Optimization of dough resting time by mechanical/electrical stimulation

Anna Balvers-Szydlo January 31, 2019

The manufacturing process of bread is very time and energy consuming. After several processing steps, like kneading, molding or laminating, which transmit a mechanical stress to dough, resting times are necessary for structural relaxation.

Since no further processing can take place during resting, this leads to a process delay. Therefore, the opportunity to shorten and control dough relaxation and thereby resting times represents an interesting approach for every bakery for improving process efficiency. By developing an in-line applicable process, wheat dough relaxation is achieved in a few seconds based on mechanical (ultrasound) or electrical (AC voltage) invasive impulses. Corresponding viscoelastic properties of wheat dough after the forced relaxation and after certain resting times are validated on different analytic devices with different stress types and levels. Extensibility measurements of voltage or ultrasound treated dough showed corresponding elongation properties with dough rested for 25 minutes. Moreover, the application of mechanical/electrical impulses increases dough softness and even relaxation halftimes comparable to a resting time of 50 minutes.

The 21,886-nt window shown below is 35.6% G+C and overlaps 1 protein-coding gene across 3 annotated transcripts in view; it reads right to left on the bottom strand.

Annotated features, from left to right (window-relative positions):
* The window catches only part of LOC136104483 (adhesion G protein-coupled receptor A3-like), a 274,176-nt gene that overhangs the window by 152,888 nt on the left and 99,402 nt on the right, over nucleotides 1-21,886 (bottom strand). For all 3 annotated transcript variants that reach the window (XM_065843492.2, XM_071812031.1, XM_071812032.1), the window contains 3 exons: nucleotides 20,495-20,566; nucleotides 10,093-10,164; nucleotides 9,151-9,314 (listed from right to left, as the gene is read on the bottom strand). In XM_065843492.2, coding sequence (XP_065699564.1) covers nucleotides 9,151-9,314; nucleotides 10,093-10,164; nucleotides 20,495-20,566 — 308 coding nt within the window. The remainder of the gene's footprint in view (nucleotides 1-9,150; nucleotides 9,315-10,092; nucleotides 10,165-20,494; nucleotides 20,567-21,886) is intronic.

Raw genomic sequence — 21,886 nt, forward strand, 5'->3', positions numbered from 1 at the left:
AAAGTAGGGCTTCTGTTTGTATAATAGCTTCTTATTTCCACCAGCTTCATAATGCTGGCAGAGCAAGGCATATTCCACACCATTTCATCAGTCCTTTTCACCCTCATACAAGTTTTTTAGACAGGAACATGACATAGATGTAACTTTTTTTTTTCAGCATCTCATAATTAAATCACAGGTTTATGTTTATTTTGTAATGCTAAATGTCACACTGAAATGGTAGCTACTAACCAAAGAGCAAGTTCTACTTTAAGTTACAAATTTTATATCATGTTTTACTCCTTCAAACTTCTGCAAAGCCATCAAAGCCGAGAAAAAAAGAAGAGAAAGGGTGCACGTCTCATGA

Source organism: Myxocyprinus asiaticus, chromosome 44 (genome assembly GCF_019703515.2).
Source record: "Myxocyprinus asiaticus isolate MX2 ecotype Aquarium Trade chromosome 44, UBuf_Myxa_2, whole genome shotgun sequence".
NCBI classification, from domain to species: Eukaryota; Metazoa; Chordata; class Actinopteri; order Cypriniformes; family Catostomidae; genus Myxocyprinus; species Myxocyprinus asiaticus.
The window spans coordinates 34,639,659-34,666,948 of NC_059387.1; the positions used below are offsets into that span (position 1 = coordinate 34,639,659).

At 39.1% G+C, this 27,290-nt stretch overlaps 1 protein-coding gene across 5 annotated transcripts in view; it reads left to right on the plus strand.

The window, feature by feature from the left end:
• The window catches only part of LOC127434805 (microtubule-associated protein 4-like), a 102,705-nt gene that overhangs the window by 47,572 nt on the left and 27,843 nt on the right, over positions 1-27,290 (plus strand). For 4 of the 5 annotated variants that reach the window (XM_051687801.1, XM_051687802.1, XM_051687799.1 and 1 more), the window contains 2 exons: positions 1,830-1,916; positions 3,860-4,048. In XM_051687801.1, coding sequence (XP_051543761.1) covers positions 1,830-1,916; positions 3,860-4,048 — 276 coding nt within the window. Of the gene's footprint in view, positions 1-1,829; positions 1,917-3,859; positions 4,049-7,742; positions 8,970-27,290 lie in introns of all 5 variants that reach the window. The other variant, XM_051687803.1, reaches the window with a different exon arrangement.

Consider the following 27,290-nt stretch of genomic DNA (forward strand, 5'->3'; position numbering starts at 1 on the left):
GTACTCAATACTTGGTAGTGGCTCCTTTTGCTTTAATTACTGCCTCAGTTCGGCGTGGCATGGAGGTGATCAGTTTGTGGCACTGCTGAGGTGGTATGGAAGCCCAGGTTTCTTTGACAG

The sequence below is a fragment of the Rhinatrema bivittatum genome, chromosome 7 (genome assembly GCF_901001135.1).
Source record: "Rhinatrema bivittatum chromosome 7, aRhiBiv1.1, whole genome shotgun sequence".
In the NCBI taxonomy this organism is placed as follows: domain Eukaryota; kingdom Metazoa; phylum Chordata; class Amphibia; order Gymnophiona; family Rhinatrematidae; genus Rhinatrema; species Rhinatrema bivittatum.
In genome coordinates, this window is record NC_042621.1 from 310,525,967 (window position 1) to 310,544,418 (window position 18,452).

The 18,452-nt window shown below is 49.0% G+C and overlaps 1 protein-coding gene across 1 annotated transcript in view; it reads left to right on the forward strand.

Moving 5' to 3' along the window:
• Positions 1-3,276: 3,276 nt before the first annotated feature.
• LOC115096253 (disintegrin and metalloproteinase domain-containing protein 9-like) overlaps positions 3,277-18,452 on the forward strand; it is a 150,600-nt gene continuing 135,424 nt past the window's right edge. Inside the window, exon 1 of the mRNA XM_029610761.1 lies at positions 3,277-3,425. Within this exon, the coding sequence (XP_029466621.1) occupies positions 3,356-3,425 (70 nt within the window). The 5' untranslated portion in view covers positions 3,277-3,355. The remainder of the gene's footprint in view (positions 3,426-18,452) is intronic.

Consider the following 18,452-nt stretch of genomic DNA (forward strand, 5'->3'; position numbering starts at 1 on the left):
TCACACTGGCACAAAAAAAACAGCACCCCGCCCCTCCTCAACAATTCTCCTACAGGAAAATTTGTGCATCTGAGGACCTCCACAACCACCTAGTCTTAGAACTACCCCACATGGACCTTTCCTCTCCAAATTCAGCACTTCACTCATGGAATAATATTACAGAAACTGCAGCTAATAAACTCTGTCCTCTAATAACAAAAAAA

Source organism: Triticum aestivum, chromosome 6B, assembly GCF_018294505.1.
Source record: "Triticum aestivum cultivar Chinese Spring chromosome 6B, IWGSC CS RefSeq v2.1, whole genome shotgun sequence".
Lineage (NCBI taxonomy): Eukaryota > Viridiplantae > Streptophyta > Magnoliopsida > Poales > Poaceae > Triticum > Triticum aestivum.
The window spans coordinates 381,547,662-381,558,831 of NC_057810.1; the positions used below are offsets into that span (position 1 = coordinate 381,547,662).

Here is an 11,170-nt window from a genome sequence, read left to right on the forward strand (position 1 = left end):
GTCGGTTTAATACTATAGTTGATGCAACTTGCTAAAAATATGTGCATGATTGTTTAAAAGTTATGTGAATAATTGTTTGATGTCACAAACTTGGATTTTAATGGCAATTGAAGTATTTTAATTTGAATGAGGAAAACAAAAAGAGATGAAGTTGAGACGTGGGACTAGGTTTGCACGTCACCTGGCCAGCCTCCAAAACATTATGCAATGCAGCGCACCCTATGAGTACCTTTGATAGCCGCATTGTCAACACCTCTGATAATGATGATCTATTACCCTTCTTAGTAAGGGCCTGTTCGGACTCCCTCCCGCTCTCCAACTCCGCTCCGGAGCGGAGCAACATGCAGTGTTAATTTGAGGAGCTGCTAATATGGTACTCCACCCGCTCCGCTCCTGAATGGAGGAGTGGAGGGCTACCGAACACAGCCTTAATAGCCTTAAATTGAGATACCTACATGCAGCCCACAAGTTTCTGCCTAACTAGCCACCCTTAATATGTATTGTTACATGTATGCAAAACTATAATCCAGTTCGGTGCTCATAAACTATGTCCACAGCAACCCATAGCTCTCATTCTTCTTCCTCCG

The developed process enables a highly controllable dough relaxation. Besides this increased process efficiency, the design of structure and process is possible in a new way, contributing to a better understanding of structure-function relationship by a targeted manipulation of structure.

If you would like more information or would like to discuss this research further please contact Silvia Brandner.


Each year EFFoST and Cargill present the student of the year award to six students and also give them the opportunity to showcase their research. In this article, Silvia Brandner who won the 1st prize for the PhD student of the year discusses his research. Currently, Silvia is a PhD candidate at the Department of Brewing and Beverage technology at Technical University of Munich.

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